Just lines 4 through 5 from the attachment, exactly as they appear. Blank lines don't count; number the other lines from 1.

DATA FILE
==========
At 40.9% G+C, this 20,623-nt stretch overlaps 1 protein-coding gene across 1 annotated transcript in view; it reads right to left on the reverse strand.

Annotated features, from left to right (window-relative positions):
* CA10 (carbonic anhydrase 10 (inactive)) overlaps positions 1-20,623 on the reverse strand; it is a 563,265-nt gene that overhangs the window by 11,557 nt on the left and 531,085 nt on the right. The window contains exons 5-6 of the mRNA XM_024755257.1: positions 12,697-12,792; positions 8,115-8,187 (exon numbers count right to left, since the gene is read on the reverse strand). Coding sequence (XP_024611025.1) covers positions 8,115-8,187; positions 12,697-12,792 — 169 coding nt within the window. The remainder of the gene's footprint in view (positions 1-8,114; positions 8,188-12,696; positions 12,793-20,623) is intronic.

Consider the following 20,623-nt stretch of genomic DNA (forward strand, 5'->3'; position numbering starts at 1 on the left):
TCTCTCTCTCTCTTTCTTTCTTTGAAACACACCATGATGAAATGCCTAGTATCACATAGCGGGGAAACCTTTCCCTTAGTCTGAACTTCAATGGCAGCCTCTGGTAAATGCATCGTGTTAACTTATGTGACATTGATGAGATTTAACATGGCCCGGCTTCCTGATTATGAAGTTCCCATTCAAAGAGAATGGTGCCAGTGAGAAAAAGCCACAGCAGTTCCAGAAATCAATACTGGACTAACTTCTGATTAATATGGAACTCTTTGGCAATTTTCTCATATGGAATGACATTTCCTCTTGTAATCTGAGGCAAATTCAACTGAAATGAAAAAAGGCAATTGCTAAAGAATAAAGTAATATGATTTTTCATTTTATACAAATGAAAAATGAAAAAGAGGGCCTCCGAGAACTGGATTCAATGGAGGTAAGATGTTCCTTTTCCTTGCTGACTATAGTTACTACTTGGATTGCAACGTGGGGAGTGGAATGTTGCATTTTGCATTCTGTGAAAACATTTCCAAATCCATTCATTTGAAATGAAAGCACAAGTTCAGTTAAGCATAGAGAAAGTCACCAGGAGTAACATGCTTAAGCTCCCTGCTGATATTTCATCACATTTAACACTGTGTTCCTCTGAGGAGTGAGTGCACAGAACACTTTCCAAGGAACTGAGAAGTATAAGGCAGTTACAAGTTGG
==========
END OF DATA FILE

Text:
Consider the following 20,623-nt stretch of genomic DNA (forward strand, 5'->3'; position numbering starts at 1 on the left):
TCTCTCTCTCTCTTTCTTTCTTTGAAACACACCATGATGAAATGCCTAGTATCACATAGCGGGGAAACCTTTCCCTTAGTCTGAACTTCAATGGCAGCCTCTGGTAAATGCATCGTGTTAACTTATGTGACATTGATGAGATTTAACATGGCCCGGCTTCCTGATTATGAAGTTCCCATTCAAAGAGAATGGTGCCAGTGAGAAAAAGCCACAGCAGTTCCAGAAATCAATACTGGACTAACTTCTGATTAATATGGAACTCTTTGGCAATTTTCTCATATGGAATGACATTTCCTCTTGTAATCTGAGGCAAATTCAACTGAAATGAAAAAAGGCAATTGCTAAAGAATAAAGTAATATGATTTTTCATTTTATACAAATGAAAAATGAAAAAGAGGGCCTCCGAGAACTGGATTCAATGGAGGTAAGATGTTCCTTTTCCTTGCTGACTATAGTTACTACTTGGATTGCAACGTGGGGAGTGGAATGTTGCATTTTGCATTCTGTGAAAACATTTCCAAATCCATTCATTTGAAATGAAAGCACAAGTTCAGTTAAGCATAGAGAAAGTCACCAGGAGTAACATGCTTAAGCTCCCTGCTGATATTTCATCACATTTAACACTGTGTTCCTCTGAGGAGTGAGTGCACAGAACACTTTCCAAGGAACTGAGAAGTATAAGGCAGTTACAAGTTGG